Public support for marijuana legalization surged in 2016, according to data just released from the General Social Survey.
Last year 57 percent of Americans told the survey’s pollsters that they “think the use of marijuana should be legal,” up from 52 percent in 2014.
The numbers from the the General Social Survey — a large nationwide survey conducted every two years and widely considered to represent the gold standard for public opinion research — comport with other national surveys last year, which found support ranging from the upper 50s to low 60s.
But the survey indicates two significant fault lines when it comes to marijuana policy: age and political party. Fully two-thirds of respondents aged 18 to 34 supported legalization in the survey, as well as majorities of those aged 35 to 49, and 50 to 64. But seniors age 65+ stood apart, with only 42 percent supporting legalization.
On the other hand, support among all age groups has risen by similar amounts in recent years. Back in 2008, for instance, only 40 percent of the youngest respondents, and just over 21 percent of seniors, supported marijuana legalization.
Breaking the numbers down by political affiliation tells a slightly different story. In the early 2000s, opposition to marijuana legalization was more or less a bipartisan issue. Only 29 percent of Democrats and 26 percent of Republicans voiced support for legal weed in 2000.
Since then, support for legalization among Democrats and Independents has risen much faster than among Republicans. In 2016 over 60 percent of the former two groups supported legal marijuana. Among Republicans support stood at only 40 percent, a gap of more than 20 percentage points between Democrats and Independents on the one hand, and Republicans on the other.
Moreover, support for legalization among Republicans has leveled off over the past two years, rising just one percentage point since 2016. But support among Democrats rose by three points, and Independents saw a much greater eight-point jump.
Marijuana use, legal or otherwise, remains widespread in this country. Over 33 million adults currently admit to using the drug, according to Gallup. And with victories for legalization in California, Nevada, Maine and Massachusetts last year, roughly 1-in-5 Americans will soon have access to legal marijuana in their home states.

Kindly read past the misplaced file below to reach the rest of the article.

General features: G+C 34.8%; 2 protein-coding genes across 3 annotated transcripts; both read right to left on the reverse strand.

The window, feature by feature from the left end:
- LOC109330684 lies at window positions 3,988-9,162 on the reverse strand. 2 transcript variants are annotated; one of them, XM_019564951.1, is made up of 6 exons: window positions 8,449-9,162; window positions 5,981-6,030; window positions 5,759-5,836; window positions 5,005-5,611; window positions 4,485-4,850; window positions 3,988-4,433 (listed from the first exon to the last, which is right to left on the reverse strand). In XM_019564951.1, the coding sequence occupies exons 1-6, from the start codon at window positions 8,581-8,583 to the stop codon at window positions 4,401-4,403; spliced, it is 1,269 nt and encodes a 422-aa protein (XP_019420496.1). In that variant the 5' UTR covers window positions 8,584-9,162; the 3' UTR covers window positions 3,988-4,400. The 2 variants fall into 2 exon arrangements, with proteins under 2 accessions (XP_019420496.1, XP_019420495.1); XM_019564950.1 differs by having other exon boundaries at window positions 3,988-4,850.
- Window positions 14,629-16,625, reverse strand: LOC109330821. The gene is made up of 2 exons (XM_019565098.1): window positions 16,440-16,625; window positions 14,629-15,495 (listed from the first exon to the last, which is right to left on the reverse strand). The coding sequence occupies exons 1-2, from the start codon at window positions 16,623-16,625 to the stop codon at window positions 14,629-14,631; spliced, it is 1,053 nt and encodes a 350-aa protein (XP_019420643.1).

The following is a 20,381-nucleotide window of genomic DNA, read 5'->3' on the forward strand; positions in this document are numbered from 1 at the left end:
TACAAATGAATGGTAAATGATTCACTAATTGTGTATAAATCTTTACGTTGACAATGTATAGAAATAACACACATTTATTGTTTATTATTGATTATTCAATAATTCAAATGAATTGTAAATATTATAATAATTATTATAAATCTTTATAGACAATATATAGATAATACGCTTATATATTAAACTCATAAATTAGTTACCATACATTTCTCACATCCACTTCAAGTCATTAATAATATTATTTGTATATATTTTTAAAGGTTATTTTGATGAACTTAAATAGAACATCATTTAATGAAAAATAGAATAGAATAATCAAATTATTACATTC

But many lawmakers and law enforcement groups remain resolutely opposed to legalization. In Massachusetts, one of the most reliably Democratic states in the nation, lawmakers lobbied strongly against last fall’s voter-approved ballot initiative, and have been working since then to delay implementation of the measure. Similar efforts are underfoot in nearby Maine.
The Trump administration has been non-committal on its approach to marijuana enforcement. Attorney General Jeff Sessions has been outspoken in his criticism of legalization, but has stopped short of saying that his Justice Department will pursue marijuana cases differently than his predecessor’s.
Meanwhile, Canadian lawmakers are expected to formally announce that nationwide marijuana legalization will be implemented by July of 2018, meaning that for Americans in northern border states, a legal pot fix is just a crossing away.
The General Social Survey was funded primarily by the National Science Foundation and conducted through in-person interviews with a random national sample of roughly 1,900 adults in the spring of 2016. Overall results carry a margin of sampling error of roughly 2.5 percentage points; the error margin for subgroups is larger.